Sorry. It sounds like I'm picking on you here, which is not the intent. I'm just bothered by your sense of entitlement.
      • Don't get me wrong, I'm a huge fan of nintendo and have never owned another console (because all my friends had them and I would use theirs).

        However, some quick googling turned up this link [] that shows the most recent price fixing by nintendo, occurring just last year. Some more searching will uncover much more.
    • by Moridineas ( 213502 ) on Wednesday February 05, 2003 @02:51AM (#5229577) Journal
      Out of curiosity why should Nintendo "share" their old games..ESPECIALLY if people are willing to buy them? I just don't get the logic that would make you think "oh, well because they are old, they should be free"

      That said, yeah, other aspects of Nintendo's operations have been..less than clean.
  • A Few Concerns (Score:5, Informative)

    by GweeDo ( 127172 ) on Wednesday February 05, 2003 @02:15AM (#5229433) Homepage
    My concerns are with the quality. The first is with the Audio...the DSP that is built into the GBA isn't going to be playing my favorite bands in any form of high quality. My second concern with with video. 240x160x16bit color basically can't be done in full motion on the GBA (just can't make enough memory writes before VBLANK ends). 240x160x8bit is though...but who wants to watch 256 color vides?
    • "but who wants to watch 256 color vides?"

      Ever hear of Smacker?

      256 color videos have been out and acceptable for quite a long time. It's an encoding choice, not like the GBA has to dither it in real time.
    • Re:A Few Concerns (Score:1, Interesting)

      by Anonymous Coward
      True, the speakers are bad, but if you use headphones its a completely different matter.
    • Re:A Few Concerns (Score:3, Informative)

      by vandel405 ( 609163 )
      I've Actually done some gameboy advance development ( And IIRC, the GBA is running at 60fps. I doubt any mpegs are gonna be 60fps, maybe 24fps? Anyway, that doubles your write time. Anyway, you're going to need to double buffer, which means you should use mode 5, which is 160x128. So now you almost have a factor of 4 increase in time, I think it can be done...

      But then again, who cares about 160x128 mpegs, unless its pr0n.

    • The sound can't be a great sample rate at any resolution. They are trying to get 5 hours of audio (notice they ddin't say music) in 24 megs of a 32 meg memory card. (note the loss of space to the DRM stuff.) Somehow, I expect my old compact cassette player to have much bette sound.
      I can't imagine anything that anyone would pay good money for in that low-fi format.
      The last time I tried to buy one of those cards for my camers, I could only find 64 meg and 128 meg sizes on the shelf. What gives spec'ing this to an obsolete 32 meg card?
      • Technician wrote:

        > They are trying to get 5 hours of audio (notice they didn't
        > say music) in 24 megs of a 32 meg memory card. (note
        > the loss of space to the DRM stuff.)

        I don't know about the audio quality. The article did say, however, that what was stored on the card was the CODEC, compiled to run only on the GBA. I suspect that it uses copy protection rather than DRM. With the files compressed with their CODEC, you can only get the audio out back out of the compressed format on your GBA. DRM would involve keeping track of who had rights to what.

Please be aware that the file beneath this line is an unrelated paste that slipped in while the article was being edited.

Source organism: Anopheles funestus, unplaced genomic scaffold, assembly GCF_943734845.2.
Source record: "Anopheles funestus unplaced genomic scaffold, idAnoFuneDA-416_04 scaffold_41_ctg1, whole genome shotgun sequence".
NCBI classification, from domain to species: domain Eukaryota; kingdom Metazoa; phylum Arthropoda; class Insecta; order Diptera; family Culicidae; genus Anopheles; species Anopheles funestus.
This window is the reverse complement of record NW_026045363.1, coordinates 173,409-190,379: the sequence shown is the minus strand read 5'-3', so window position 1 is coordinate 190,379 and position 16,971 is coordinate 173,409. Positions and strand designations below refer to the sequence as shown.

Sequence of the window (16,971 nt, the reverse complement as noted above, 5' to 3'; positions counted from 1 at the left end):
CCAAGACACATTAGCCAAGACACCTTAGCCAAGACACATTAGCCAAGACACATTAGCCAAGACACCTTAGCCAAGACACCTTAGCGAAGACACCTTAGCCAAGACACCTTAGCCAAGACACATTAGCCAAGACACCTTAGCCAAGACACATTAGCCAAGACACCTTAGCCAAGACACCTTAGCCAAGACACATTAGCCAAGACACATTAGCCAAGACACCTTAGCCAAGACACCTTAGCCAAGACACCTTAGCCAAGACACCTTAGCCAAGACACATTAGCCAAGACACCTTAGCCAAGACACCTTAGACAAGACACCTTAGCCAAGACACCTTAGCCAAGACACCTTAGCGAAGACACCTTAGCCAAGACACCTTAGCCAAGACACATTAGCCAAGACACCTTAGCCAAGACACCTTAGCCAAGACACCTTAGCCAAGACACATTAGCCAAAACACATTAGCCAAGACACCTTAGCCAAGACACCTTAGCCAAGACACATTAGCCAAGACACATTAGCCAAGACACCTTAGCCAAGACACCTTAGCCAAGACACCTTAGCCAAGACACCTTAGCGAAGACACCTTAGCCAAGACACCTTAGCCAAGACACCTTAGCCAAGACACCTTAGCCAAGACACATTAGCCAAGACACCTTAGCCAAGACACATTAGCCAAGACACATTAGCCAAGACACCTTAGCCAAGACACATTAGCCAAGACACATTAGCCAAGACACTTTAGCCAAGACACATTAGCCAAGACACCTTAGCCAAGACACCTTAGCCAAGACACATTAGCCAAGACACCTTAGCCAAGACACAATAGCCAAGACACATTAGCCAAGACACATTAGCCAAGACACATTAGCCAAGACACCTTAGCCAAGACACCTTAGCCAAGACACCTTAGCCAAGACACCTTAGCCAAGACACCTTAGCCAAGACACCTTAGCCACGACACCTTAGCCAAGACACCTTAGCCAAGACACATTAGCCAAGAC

Much as I hate DRM, copy protection, and companies treating their customers as untrustworthy potential criminals, I have to say that this isn't too bad. At least they give you the ability to use cheaper cards to store a lot of content in return for being burdened with copy protection. I'm probably not going to buy one though, as it would pale in comparison to my iPod.

        > The last time I tried to buy one of those cards for my
        > camers, I could only find 64 meg and 128 meg sizes on
        > the shelf. What gives spec'ing this to an obsolete 32 meg
        > card?

        Best Buy has the 32MB Smartmedia cards in stock for $24.99 (USD) a piece on their web site. As to why use them: they are cheap. Remember, the market is kids with GBAs, not a market with bucks to spend on huge sized cards.

        Chief Tsujimori: "I won't let you get away. I will never let you escape."
        Godzilla elegantly lifts his tail skyward to give her the "finger", crashes it down on the water, and submerges.
        "Godzilla X Megagiras", 2000
        • Wow, and a 128 meg card is $45 at costco. The small cards are over twice the price per meg. I've been watching the diffrence in price of less than 10 dollars between the 64 Meg card (largest my camera takes) and the 128 Meg card. I've been trying to get a better deal per meg for my camera. My next camera will not be limited by the size of the media it will accept. Hopefully I can find a good one where I can use any size of CF card.
    • by umai ( 551369 )
      Well, you can get Gameparks' GP32 then. It has 133Mhz, 320x240@16bit, there is a MP3 Player, a DivX3 Player, Smartmedia slot built in, loads of full speed emulators (SMS, NES, Scumm, Sarien, GB, C64, MSX, C16, ZX), load of nearly full speed emulators being worked on (pcengine, genesis, snes) and even Linux ported to it. Some people work on a GBA emulator even, but that will be hard to do 100% right, although the GP32 has an ARM tdmi9, so they try to execute GBA code directly and use the dma to trap hardware calls. And be reminded that this is a handheld game, it has a microswitch joystick, much better than gba's joypad and way ahead any PDA's unusable directional pad.